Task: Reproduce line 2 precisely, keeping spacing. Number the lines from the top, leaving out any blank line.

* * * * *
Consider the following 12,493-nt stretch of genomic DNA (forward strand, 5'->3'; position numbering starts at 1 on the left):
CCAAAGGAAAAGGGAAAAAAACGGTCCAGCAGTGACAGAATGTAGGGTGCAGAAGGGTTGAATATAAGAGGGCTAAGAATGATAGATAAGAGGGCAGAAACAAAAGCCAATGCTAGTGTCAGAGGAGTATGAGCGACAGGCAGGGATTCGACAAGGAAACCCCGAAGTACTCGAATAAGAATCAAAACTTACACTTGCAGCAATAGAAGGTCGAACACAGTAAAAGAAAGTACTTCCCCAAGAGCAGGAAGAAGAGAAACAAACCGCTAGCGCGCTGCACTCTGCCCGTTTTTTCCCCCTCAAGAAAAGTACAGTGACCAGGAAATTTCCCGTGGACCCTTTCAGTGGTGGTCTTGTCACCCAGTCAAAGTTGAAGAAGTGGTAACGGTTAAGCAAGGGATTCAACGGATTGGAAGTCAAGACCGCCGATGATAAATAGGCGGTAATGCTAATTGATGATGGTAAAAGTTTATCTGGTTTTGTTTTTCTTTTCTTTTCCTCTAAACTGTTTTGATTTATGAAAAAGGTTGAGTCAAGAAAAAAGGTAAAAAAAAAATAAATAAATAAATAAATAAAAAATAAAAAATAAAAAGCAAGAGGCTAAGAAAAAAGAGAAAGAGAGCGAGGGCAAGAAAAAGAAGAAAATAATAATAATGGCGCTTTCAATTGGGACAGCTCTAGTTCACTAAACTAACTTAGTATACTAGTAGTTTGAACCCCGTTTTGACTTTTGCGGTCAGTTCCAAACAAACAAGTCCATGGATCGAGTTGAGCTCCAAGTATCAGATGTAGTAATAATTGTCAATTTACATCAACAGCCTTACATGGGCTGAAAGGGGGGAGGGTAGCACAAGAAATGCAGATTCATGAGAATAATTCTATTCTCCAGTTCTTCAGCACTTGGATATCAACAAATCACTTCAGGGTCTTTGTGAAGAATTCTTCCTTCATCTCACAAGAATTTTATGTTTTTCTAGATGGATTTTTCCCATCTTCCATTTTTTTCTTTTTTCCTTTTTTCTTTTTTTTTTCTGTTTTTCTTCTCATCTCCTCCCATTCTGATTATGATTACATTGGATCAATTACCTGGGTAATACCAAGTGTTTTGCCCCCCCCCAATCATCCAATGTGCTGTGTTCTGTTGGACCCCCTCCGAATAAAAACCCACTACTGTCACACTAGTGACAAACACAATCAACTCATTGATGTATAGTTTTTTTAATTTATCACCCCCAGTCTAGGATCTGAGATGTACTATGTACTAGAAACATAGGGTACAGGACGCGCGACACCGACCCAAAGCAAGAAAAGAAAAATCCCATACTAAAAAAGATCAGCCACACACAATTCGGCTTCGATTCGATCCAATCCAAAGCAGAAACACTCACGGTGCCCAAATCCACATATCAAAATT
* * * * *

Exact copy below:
CCAAAGGAAAAGGGAAAAAAACGGTCCAGCAGTGACAGAATGTAGGGTGCAGAAGGGTTGAATATAAGAGGGCTAAGAATGATAGATAAGAGGGCAGAAACAAAAGCCAATGCTAGTGTCAGAGGAGTATGAGCGACAGGCAGGGATTCGACAAGGAAACCCCGAAGTACTCGAATAAGAATCAAAACTTACACTTGCAGCAATAGAAGGTCGAACACAGTAAAAGAAAGTACTTCCCCAAGAGCAGGAAGAAGAGAAACAAACCGCTAGCGCGCTGCACTCTGCCCGTTTTTTCCCCCTCAAGAAAAGTACAGTGACCAGGAAATTTCCCGTGGACCCTTTCAGTGGTGGTCTTGTCACCCAGTCAAAGTTGAAGAAGTGGTAACGGTTAAGCAAGGGATTCAACGGATTGGAAGTCAAGACCGCCGATGATAAATAGGCGGTAATGCTAATTGATGATGGTAAAAGTTTATCTGGTTTTGTTTTTCTTTTCTTTTCCTCTAAACTGTTTTGATTTATGAAAAAGGTTGAGTCAAGAAAAAAGGTAAAAAAAAAATAAATAAATAAATAAATAAAAAATAAAAAATAAAAAGCAAGAGGCTAAGAAAAAAGAGAAAGAGAGCGAGGGCAAGAAAAAGAAGAAAATAATAATAATGGCGCTTTCAATTGGGACAGCTCTAGTTCACTAAACTAACTTAGTATACTAGTAGTTTGAACCCCGTTTTGACTTTTGCGGTCAGTTCCAAACAAACAAGTCCATGGATCGAGTTGAGCTCCAAGTATCAGATGTAGTAATAATTGTCAATTTACATCAACAGCCTTACATGGGCTGAAAGGGGGGAGGGTAGCACAAGAAATGCAGATTCATGAGAATAATTCTATTCTCCAGTTCTTCAGCACTTGGATATCAACAAATCACTTCAGGGTCTTTGTGAAGAATTCTTCCTTCATCTCACAAGAATTTTATGTTTTTCTAGATGGATTTTTCCCATCTTCCATTTTTTTCTTTTTTCCTTTTTTCTTTTTTTTTTCTGTTTTTCTTCTCATCTCCTCCCATTCTGATTATGATTACATTGGATCAATTACCTGGGTAATACCAAGTGTTTTGCCCCCCCCCAATCATCCAATGTGCTGTGTTCTGTTGGACCCCCTCCGAATAAAAACCCACTACTGTCACACTAGTGACAAACACAATCAACTCATTGATGTATAGTTTTTTTAATTTATCACCCCCAGTCTAGGATCTGAGATGTACTATGTACTAGAAACATAGGGTACAGGACGCGCGACACCGACCCAAAGCAAGAAAAGAAAAATCCCATACTAAAAAAGATCAGCCACACACAATTCGGCTTCGATTCGATCCAATCCAAAGCAGAAACACTCACGGTGCCCAAATCCACATATCAAAATT